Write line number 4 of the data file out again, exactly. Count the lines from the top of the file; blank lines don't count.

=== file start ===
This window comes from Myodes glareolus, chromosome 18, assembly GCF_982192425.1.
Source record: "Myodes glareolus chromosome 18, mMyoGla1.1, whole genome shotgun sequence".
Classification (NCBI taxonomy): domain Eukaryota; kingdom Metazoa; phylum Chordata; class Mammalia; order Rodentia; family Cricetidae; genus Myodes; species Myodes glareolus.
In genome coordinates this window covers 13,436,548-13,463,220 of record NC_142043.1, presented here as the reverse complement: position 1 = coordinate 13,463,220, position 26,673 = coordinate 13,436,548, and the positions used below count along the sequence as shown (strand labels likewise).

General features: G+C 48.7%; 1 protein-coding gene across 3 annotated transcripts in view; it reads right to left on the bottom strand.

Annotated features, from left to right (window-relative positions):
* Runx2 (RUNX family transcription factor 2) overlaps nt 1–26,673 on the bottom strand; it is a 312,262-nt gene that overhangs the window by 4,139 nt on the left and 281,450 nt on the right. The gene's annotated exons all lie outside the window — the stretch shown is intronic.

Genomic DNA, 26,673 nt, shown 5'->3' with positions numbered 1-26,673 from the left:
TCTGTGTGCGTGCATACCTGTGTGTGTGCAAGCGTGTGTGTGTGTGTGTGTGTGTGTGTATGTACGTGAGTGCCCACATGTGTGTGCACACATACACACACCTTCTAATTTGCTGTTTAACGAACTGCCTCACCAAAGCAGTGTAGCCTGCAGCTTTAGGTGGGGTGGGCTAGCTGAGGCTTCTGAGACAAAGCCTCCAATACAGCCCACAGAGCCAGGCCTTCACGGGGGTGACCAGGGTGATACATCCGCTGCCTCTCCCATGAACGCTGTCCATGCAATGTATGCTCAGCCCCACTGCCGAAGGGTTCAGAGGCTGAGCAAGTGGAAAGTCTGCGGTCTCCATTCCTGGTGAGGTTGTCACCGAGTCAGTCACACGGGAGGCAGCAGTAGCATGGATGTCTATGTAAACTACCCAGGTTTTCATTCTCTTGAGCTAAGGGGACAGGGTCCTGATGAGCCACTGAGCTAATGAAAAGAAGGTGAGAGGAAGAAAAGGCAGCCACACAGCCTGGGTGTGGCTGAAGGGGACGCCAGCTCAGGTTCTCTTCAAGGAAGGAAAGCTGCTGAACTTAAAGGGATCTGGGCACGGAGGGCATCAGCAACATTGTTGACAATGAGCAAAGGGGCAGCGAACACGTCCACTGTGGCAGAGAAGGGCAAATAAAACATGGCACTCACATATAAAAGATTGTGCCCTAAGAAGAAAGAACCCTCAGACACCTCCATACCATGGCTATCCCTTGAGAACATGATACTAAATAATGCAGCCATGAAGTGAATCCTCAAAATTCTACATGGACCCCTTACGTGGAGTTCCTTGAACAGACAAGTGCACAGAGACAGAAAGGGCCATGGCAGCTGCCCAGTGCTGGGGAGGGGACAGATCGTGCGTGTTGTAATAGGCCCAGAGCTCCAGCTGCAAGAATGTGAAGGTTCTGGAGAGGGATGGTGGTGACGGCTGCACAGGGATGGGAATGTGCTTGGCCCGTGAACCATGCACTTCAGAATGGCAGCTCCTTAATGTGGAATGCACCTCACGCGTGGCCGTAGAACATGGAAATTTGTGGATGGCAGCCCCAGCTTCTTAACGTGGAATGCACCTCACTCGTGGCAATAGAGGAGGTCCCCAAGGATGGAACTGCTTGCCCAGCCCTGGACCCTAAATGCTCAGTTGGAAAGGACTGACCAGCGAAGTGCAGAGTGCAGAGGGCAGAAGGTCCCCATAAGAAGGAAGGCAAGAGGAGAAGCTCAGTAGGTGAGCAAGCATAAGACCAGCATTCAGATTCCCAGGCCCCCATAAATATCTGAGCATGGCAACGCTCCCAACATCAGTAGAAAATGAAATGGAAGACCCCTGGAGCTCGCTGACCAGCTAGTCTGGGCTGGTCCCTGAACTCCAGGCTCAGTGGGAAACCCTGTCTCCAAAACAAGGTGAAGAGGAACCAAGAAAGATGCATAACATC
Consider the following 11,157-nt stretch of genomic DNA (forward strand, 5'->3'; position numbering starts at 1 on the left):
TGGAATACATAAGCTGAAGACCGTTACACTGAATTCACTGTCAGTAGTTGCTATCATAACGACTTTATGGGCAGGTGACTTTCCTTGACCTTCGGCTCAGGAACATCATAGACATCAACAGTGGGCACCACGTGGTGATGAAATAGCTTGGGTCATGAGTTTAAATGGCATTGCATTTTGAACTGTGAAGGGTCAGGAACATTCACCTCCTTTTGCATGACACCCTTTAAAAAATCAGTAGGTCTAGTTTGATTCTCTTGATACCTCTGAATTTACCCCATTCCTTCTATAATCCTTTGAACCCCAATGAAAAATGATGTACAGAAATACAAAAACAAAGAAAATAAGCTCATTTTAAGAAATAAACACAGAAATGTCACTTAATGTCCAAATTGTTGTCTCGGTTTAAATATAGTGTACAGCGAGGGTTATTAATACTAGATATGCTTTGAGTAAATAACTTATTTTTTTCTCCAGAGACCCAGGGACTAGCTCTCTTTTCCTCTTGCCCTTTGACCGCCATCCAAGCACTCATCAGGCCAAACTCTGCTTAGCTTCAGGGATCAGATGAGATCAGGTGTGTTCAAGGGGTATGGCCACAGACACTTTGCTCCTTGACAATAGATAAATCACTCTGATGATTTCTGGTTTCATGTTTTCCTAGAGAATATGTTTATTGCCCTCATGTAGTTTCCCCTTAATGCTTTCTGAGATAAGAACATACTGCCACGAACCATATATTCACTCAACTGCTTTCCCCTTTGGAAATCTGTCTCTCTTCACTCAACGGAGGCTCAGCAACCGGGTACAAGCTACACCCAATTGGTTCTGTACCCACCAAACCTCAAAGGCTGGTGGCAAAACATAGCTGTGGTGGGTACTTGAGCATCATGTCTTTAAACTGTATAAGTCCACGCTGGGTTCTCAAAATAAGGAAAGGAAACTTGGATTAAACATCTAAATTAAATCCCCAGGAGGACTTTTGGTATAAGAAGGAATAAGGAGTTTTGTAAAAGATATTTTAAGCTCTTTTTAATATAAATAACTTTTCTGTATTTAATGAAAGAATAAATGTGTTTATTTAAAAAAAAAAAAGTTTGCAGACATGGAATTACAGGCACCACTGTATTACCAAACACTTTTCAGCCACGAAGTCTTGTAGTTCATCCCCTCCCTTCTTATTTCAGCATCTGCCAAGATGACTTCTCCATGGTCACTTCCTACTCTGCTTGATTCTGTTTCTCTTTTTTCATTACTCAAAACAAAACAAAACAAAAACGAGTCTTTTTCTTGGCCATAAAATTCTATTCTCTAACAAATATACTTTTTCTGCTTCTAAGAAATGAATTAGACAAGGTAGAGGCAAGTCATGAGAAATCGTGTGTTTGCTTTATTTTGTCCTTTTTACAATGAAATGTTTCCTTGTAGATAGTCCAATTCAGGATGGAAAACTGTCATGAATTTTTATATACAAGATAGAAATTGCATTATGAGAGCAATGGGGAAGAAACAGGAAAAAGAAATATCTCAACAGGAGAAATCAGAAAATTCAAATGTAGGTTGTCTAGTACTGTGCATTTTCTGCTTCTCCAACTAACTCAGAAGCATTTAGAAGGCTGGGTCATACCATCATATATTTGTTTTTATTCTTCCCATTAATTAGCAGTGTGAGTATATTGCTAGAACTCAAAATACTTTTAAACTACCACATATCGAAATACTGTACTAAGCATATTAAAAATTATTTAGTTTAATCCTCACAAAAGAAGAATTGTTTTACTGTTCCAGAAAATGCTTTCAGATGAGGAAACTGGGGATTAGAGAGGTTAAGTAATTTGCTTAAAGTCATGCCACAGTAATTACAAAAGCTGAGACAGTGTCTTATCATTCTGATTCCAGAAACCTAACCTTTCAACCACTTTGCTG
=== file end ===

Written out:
In genome coordinates this window covers 13,436,548-13,463,220 of record NC_142043.1, presented here as the reverse complement: position 1 = coordinate 13,463,220, position 26,673 = coordinate 13,436,548, and the positions used below count along the sequence as shown (strand labels likewise).